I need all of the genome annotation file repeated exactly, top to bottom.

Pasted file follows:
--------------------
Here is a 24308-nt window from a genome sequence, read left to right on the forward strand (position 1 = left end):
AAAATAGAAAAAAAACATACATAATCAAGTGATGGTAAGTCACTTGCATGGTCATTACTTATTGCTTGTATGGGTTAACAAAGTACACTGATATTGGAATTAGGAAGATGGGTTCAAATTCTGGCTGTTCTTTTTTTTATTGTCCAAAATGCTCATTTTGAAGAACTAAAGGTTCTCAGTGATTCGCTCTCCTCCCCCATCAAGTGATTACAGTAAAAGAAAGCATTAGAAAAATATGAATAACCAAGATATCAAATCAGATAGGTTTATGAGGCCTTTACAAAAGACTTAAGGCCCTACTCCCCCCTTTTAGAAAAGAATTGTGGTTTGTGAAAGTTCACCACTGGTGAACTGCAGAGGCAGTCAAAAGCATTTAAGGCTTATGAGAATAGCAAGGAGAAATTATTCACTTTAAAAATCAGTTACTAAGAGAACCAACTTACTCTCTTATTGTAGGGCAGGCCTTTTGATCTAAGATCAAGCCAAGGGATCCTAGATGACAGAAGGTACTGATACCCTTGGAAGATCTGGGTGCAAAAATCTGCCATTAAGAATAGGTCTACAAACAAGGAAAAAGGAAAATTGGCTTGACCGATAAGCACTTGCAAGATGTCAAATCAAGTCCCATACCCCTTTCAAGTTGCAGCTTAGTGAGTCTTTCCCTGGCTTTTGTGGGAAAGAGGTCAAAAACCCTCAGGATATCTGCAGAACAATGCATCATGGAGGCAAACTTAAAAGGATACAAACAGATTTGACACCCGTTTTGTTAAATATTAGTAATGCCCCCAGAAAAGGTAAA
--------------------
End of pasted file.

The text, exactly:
Here is a 24308-nt window from a genome sequence, read left to right on the forward strand (position 1 = left end):
AAAATAGAAAAAAAACATACATAATCAAGTGATGGTAAGTCACTTGCATGGTCATTACTTATTGCTTGTATGGGTTAACAAAGTACACTGATATTGGAATTAGGAAGATGGGTTCAAATTCTGGCTGTTCTTTTTTTTATTGTCCAAAATGCTCATTTTGAAGAACTAAAGGTTCTCAGTGATTCGCTCTCCTCCCCCATCAAGTGATTACAGTAAAAGAAAGCATTAGAAAAATATGAATAACCAAGATATCAAATCAGATAGGTTTATGAGGCCTTTACAAAAGACTTAAGGCCCTACTCCCCCCTTTTAGAAAAGAATTGTGGTTTGTGAAAGTTCACCACTGGTGAACTGCAGAGGCAGTCAAAAGCATTTAAGGCTTATGAGAATAGCAAGGAGAAATTATTCACTTTAAAAATCAGTTACTAAGAGAACCAACTTACTCTCTTATTGTAGGGCAGGCCTTTTGATCTAAGATCAAGCCAAGGGATCCTAGATGACAGAAGGTACTGATACCCTTGGAAGATCTGGGTGCAAAAATCTGCCATTAAGAATAGGTCTACAAACAAGGAAAAAGGAAAATTGGCTTGACCGATAAGCACTTGCAAGATGTCAAATCAAGTCCCATACCCCTTTCAAGTTGCAGCTTAGTGAGTCTTTCCCTGGCTTTTGTGGGAAAGAGGTCAAAAACCCTCAGGATATCTGCAGAACAATGCATCATGGAGGCAAACTTAAAAGGATACAAACAGATTTGACACCCGTTTTGTTAAATATTAGTAATGCCCCCAGAAAAGGTAAA